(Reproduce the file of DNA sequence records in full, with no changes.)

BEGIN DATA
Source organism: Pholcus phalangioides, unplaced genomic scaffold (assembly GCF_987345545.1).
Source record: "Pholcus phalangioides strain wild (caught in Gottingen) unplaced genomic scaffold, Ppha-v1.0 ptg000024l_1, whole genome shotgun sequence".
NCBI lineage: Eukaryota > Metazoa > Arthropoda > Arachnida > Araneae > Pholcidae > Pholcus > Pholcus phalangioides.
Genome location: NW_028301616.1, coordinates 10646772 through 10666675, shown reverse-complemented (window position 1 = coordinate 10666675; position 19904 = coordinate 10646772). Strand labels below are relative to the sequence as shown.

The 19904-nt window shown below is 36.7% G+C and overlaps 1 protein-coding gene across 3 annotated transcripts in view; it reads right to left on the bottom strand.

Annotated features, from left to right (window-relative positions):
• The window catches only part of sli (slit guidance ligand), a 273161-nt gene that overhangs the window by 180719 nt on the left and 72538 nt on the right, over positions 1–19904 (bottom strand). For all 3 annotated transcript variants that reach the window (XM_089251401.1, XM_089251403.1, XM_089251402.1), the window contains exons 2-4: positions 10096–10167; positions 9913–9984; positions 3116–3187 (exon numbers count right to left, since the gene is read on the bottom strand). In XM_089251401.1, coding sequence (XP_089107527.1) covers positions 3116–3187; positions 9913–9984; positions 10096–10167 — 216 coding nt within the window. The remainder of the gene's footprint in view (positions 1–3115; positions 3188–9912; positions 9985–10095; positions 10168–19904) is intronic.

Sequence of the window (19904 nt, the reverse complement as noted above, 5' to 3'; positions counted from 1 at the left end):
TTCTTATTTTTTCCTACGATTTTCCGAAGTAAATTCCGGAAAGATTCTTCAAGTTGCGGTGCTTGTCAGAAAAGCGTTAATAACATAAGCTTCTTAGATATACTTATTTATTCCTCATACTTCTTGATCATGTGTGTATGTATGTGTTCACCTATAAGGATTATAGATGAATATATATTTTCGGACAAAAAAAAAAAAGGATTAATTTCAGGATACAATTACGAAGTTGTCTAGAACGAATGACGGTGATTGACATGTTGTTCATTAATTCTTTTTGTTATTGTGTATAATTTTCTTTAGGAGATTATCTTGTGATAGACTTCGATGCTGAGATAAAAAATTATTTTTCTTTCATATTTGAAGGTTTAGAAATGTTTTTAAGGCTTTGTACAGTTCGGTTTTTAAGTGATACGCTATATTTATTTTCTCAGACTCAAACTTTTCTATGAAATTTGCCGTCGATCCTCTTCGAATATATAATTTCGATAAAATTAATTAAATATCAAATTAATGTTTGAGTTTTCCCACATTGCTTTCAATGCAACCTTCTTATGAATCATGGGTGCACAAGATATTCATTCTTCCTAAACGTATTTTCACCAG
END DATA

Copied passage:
Source organism: Pholcus phalangioides, unplaced genomic scaffold (assembly GCF_987345545.1).
Source record: "Pholcus phalangioides strain wild (caught in Gottingen) unplaced genomic scaffold, Ppha-v1.0 ptg000024l_1, whole genome shotgun sequence".
NCBI lineage: Eukaryota > Metazoa > Arthropoda > Arachnida > Araneae > Pholcidae > Pholcus > Pholcus phalangioides.
Genome location: NW_028301616.1, coordinates 10646772 through 10666675, shown reverse-complemented (window position 1 = coordinate 10666675; position 19904 = coordinate 10646772). Strand labels below are relative to the sequence as shown.

The 19904-nt window shown below is 36.7% G+C and overlaps 1 protein-coding gene across 3 annotated transcripts in view; it reads right to left on the bottom strand.

Annotated features, from left to right (window-relative positions):
• The window catches only part of sli (slit guidance ligand), a 273161-nt gene that overhangs the window by 180719 nt on the left and 72538 nt on the right, over positions 1–19904 (bottom strand). For all 3 annotated transcript variants that reach the window (XM_089251401.1, XM_089251403.1, XM_089251402.1), the window contains exons 2-4: positions 10096–10167; positions 9913–9984; positions 3116–3187 (exon numbers count right to left, since the gene is read on the bottom strand). In XM_089251401.1, coding sequence (XP_089107527.1) covers positions 3116–3187; positions 9913–9984; positions 10096–10167 — 216 coding nt within the window. The remainder of the gene's footprint in view (positions 1–3115; positions 3188–9912; positions 9985–10095; positions 10168–19904) is intronic.

Sequence of the window (19904 nt, the reverse complement as noted above, 5' to 3'; positions counted from 1 at the left end):
TTCTTATTTTTTCCTACGATTTTCCGAAGTAAATTCCGGAAAGATTCTTCAAGTTGCGGTGCTTGTCAGAAAAGCGTTAATAACATAAGCTTCTTAGATATACTTATTTATTCCTCATACTTCTTGATCATGTGTGTATGTATGTGTTCACCTATAAGGATTATAGATGAATATATATTTTCGGACAAAAAAAAAAAAGGATTAATTTCAGGATACAATTACGAAGTTGTCTAGAACGAATGACGGTGATTGACATGTTGTTCATTAATTCTTTTTGTTATTGTGTATAATTTTCTTTAGGAGATTATCTTGTGATAGACTTCGATGCTGAGATAAAAAATTATTTTTCTTTCATATTTGAAGGTTTAGAAATGTTTTTAAGGCTTTGTACAGTTCGGTTTTTAAGTGATACGCTATATTTATTTTCTCAGACTCAAACTTTTCTATGAAATTTGCCGTCGATCCTCTTCGAATATATAATTTCGATAAAATTAATTAAATATCAAATTAATGTTTGAGTTTTCCCACATTGCTTTCAATGCAACCTTCTTATGAATCATGGGTGCACAAGATATTCATTCTTCCTAAACGTATTTTCACCAG